There may be 1000s of edtech tools out there, but only a handful have shown to add value. Stop buying CRAP and look for robust tools. 

    Schools need to be interested in and make use of research.

    Paradigms for rapid-cycle trials and feedback on tools need to be used so developers can keep the tools relevant and make them stick.

    A lot of the work is change in teacher philosophy and practice.

    Test scores cannot be the end all be all of judging program/product efficacy.


    What are some challenges?

    Defining efficacy and going beyond the test.

    Standards don't need to be relaxed for this to work.

    There will probably be a backward slide in achievement in the beginning.


    How should tech support personalized learning in schools?

    It should allow you to scale personalized learning by bringing some part of the instructional process to where the student is.

    It should drive human interaction. A deep assumption that there is a teacher or adult involved and there is high quality interaction with them. Data should be empowering the teacher to meet the needs of the students.


    What are your favorite tools for personalized learning?


    • Lexia learning in elementrary grades.
    • Think Circa for writing.
    • SeeSaw
    • Padlet


    What does tech infused personalized learning look like in practice?

    A busy classroom with lots of things going on at the same time!

    Teachers can know a kid is having a question/struggle before they even raise their hand.




    *********************************************************************************All original work in this post by Sandy Kendell is licensed under a Creative Commons Attribution-NonCommercial-ShareAlike 3.0 Unported License. Please see specifics on my re-use policy in the right-hand column of my blog before re-posting/re-using any of my blog content.

    Wednesday, March 8, 2017

    CS for All: Teaching CS in Elementary Schools #SXSWedu #CSForAll

    CS for All: Teaching CS in Elementary Schools 
    SXSWedu 2017 Workshop

    As the Computer Science for All initiative jump starts around the world, more students in grades 6-12 have the opportunity to take computer science courses. Early exposure to computer science is critical to addressing equity in technology education, so how do we ensure that we are meeting the needs of a diverse pipeline of K-5 students who are ready, willing, and excited to learn CS? Join representatives from the NYCDOE CS4All team, the SF Unified School District, and the Austin Independent School District to explore specific pedagogical approaches, equity and implementation strategies, and lesson plans and resources to infuse CS into the elementary school classroom.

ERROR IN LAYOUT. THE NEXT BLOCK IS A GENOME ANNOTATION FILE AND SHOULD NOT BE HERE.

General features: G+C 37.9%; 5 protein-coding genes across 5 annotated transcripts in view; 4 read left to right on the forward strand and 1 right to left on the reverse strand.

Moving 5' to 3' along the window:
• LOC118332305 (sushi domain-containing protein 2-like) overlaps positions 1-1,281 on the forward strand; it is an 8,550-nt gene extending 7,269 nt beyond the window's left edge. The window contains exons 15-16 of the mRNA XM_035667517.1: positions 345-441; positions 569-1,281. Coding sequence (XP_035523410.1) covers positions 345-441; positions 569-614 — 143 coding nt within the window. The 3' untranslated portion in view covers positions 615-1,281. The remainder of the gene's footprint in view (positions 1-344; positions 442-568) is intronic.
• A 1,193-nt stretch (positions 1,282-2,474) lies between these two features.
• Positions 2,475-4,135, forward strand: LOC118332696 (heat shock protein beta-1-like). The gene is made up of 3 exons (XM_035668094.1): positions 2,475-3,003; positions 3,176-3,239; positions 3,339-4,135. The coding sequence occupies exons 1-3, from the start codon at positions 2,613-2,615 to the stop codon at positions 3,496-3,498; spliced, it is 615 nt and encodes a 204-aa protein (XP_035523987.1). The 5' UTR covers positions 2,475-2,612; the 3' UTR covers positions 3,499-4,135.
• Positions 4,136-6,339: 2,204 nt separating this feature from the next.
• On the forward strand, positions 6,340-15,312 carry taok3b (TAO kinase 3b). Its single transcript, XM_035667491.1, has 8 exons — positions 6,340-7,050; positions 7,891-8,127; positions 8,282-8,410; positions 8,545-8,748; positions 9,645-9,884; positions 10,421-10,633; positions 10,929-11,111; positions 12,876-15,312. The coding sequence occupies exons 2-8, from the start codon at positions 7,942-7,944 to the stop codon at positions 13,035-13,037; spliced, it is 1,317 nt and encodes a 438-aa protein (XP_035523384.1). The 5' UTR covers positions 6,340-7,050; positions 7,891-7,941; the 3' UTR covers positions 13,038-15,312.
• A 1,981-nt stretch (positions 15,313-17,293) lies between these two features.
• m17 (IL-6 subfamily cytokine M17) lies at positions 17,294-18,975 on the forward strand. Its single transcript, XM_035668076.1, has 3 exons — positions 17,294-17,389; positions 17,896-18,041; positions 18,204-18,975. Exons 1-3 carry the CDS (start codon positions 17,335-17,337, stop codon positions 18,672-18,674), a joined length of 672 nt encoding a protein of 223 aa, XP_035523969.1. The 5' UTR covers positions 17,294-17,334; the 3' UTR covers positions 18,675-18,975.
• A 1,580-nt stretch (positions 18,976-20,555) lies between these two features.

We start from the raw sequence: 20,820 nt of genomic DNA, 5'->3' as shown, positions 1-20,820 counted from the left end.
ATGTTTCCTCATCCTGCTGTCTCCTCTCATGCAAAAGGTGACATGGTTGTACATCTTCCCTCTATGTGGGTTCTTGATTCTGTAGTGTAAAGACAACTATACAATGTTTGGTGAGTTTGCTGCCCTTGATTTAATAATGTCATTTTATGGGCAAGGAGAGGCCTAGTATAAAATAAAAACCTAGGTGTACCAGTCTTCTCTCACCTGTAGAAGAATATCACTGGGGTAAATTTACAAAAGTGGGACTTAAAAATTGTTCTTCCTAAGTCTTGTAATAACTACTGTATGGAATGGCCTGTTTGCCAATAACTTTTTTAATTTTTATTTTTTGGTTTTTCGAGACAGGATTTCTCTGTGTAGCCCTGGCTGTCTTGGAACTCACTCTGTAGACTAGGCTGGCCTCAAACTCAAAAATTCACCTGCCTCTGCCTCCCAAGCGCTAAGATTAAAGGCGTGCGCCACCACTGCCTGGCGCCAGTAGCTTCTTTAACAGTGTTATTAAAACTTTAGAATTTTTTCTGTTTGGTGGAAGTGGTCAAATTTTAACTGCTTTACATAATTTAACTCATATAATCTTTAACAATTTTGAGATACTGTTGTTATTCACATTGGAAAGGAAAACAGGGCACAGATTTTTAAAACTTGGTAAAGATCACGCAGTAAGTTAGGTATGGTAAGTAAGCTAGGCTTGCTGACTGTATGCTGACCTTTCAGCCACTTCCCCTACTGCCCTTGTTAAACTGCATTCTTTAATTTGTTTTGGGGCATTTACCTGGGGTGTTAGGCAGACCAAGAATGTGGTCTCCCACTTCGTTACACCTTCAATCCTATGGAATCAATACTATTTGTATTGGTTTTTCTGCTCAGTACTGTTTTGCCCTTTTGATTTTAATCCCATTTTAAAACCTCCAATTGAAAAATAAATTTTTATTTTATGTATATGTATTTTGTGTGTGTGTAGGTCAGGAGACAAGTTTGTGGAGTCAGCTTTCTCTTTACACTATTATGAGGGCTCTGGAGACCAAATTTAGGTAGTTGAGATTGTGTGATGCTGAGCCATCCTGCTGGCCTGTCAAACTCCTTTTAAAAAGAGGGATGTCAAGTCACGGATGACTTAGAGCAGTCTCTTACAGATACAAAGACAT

Agendabit.ly/CSforAllinElementary

    Slides & Actvities: https://goo.gl/0h4wrE

    Table Discussion: What are the equity issues in computer science education where you live?

    • Access to teachers who are knowledgeable about CS and its opportunities.
    • In a low SES district, teachers worry so much about the basics they don't think there is time/need to move on to more advanced concepts.

    Unplugged Activities: Programming without devices.

    • Have groups of students create a list of steps to accomplish something. (Ex: How to make a PB & J sandwich.) Have other groups try to follow the steps and/or debug instructions.
    • Relay Programming: In a relay race, have groups of students write directions on how to recreate a graphic.
    Paired Programming
    • Using a tool like Code Studio, students work in pairs. One drives the device, and the other navigates (gives directions). Students switch roles frequently to complete simple programs.
    Interdisciplinary CS With Robot Mouse
    • Video of Robot Mouse: https://www.youtube.com/watch?v=_tGb9bLe0YA
    • Program Robot Mouse to navigate on a grid of numbers to the sum of two rolled dice. Challenge: Change to multiplication.
    • Program Robot Mouse to navigate on a grid of letters to spell a word with greater than 3 letters by navigating to each letter in sequence. Challenge: Perform an action on each letter.
    • Program Robot Mouse to navigate a map of your community.
    • Program two Robot Mice to perform symmetrical movements.



    I enjoyed this session! The hands-on helped me visualize using CS in core subjects!


    *********************************************************************************All original work in this post by Sandy Kendell is licensed under a Creative Commons Attribution-NonCommercial-ShareAlike 3.0 Unported License. Please see specifics on my re-use policy in the right-hand column of my blog before re-posting/re-using any of my blog content.

    Tuesday, March 7, 2017

    Innovating Instruction: Teachers as Designers #SXSWedu

    Innovating Instruction: Teachers as Designers
    SXSW 2017 Case Study

    Teacher need a bridge to navigate the extreme changes in learning and schools.

    Instructional innovation is needed. Just adding technology does not change the fundamental way teachers work in the classroom.

    One meta-analysis of research shows that

    • It takes 49 hours of it to impact instruction in the classroom
    • It works best when it is delivered in the situation where it is going to be used.

    Teachers as designers is a fundamental component of school change. We often ask teachers to design without giving them the supports they need to become designers.

    National Science Foundation worked in two schools over the course of 3 1/2 years. 
    • Had a vision for inquiry (elem school), exploration (middle school), and project based learning.
    • But were struggling with implementing at a deep level.
    • Three cycles of research and design to refine the approach. 

    Approach became Design, Situate, Lead
    • Design- backwards design, enrich content knowledge, leverage technology
    • Situate - No "one size fits all" for curriculum design. Contextualize teacher learning, model effective practice (co-teach, observe, be observed), individualize support based on what teachers need.